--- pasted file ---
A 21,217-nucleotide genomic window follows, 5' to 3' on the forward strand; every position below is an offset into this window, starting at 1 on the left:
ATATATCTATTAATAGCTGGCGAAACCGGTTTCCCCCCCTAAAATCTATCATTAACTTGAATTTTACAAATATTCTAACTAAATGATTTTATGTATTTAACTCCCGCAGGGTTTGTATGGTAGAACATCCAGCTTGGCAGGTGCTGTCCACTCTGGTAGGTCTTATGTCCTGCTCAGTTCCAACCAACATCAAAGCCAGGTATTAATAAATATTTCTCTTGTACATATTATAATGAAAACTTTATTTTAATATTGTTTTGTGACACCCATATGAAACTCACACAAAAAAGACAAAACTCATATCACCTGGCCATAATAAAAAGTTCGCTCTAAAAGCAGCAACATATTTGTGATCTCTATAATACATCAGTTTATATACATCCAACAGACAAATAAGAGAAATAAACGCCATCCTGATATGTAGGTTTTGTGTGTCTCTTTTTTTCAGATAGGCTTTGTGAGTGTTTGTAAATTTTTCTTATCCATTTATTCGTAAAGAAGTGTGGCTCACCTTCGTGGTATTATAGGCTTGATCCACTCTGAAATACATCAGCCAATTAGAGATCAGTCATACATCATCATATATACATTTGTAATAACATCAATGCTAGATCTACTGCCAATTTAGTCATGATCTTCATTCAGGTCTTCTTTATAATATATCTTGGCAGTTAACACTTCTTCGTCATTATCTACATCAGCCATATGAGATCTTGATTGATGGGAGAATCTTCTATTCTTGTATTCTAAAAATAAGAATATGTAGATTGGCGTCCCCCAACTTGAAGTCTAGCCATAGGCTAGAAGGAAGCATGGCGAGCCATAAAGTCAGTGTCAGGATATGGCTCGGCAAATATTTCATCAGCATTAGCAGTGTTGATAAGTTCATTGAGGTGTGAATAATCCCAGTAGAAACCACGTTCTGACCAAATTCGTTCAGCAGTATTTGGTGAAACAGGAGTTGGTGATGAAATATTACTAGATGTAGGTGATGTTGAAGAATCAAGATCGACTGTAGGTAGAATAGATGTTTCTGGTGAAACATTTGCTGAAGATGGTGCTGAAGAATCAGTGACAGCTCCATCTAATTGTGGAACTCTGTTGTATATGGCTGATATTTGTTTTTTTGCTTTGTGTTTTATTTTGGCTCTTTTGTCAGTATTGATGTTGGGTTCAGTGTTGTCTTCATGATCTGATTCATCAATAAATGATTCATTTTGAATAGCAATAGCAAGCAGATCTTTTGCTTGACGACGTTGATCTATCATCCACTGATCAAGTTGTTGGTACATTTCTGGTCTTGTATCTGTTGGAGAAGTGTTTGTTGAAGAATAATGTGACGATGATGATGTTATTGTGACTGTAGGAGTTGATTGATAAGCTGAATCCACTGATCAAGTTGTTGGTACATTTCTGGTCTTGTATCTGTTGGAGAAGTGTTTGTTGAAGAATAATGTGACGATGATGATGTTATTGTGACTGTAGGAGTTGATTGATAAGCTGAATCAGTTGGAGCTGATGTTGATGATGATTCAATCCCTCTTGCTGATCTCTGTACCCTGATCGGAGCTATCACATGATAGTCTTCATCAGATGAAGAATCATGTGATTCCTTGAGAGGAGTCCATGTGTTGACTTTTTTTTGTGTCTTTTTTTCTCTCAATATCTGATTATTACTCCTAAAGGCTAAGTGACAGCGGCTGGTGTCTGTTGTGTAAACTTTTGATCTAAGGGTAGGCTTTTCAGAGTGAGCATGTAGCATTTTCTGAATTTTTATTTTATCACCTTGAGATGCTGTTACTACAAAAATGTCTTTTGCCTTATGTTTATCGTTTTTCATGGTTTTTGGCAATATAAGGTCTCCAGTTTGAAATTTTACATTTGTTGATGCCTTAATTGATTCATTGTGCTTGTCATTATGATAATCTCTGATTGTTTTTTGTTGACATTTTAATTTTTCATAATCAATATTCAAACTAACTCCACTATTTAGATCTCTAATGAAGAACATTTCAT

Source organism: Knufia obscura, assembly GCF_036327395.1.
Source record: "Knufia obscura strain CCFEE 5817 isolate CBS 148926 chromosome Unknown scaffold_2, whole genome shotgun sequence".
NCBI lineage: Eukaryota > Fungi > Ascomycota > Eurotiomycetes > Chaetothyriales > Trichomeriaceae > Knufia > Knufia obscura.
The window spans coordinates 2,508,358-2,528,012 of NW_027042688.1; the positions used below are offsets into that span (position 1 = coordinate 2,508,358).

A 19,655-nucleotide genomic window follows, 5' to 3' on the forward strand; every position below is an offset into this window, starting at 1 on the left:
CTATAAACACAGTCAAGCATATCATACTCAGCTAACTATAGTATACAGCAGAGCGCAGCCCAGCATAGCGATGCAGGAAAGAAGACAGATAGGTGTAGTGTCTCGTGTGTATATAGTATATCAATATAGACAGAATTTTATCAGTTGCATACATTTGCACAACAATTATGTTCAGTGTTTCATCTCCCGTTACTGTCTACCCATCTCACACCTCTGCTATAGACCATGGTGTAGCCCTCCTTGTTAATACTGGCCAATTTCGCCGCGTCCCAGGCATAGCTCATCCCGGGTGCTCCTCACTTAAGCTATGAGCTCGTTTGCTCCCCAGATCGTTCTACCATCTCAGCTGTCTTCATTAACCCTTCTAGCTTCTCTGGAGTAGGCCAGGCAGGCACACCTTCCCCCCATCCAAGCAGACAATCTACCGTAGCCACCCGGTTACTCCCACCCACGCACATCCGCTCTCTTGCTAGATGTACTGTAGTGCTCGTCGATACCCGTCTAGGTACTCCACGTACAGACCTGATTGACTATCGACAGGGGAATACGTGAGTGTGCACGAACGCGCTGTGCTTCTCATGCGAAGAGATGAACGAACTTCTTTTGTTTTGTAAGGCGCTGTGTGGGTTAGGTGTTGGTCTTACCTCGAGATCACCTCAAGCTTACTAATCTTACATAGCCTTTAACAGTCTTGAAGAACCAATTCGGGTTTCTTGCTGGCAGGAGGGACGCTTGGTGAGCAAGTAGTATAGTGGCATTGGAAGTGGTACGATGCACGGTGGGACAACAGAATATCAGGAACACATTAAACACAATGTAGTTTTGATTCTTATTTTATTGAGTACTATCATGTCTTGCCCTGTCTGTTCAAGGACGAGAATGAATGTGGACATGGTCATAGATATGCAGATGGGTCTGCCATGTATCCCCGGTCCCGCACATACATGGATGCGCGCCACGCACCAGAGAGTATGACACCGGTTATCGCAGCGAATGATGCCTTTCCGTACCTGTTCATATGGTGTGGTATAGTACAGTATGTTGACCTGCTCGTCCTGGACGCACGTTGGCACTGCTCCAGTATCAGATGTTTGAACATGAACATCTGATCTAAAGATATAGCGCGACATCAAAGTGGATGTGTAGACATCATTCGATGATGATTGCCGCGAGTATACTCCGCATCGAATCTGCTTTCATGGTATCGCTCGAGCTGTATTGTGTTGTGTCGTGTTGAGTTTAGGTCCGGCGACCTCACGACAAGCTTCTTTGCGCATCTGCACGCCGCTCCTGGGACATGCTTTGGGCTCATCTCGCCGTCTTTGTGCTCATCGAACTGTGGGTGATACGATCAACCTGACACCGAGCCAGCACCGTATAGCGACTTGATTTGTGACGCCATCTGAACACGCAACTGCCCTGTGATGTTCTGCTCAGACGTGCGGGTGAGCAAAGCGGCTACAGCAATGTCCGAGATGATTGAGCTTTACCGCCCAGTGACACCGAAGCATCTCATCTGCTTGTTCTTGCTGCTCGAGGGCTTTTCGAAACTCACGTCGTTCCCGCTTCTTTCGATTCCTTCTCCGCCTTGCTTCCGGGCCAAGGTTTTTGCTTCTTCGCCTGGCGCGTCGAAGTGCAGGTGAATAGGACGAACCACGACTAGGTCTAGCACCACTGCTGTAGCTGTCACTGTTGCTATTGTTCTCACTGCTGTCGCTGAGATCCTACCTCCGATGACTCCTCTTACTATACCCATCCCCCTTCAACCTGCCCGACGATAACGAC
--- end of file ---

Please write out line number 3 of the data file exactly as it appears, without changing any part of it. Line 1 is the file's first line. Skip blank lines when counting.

Source organism: Knufia obscura, assembly GCF_036327395.1.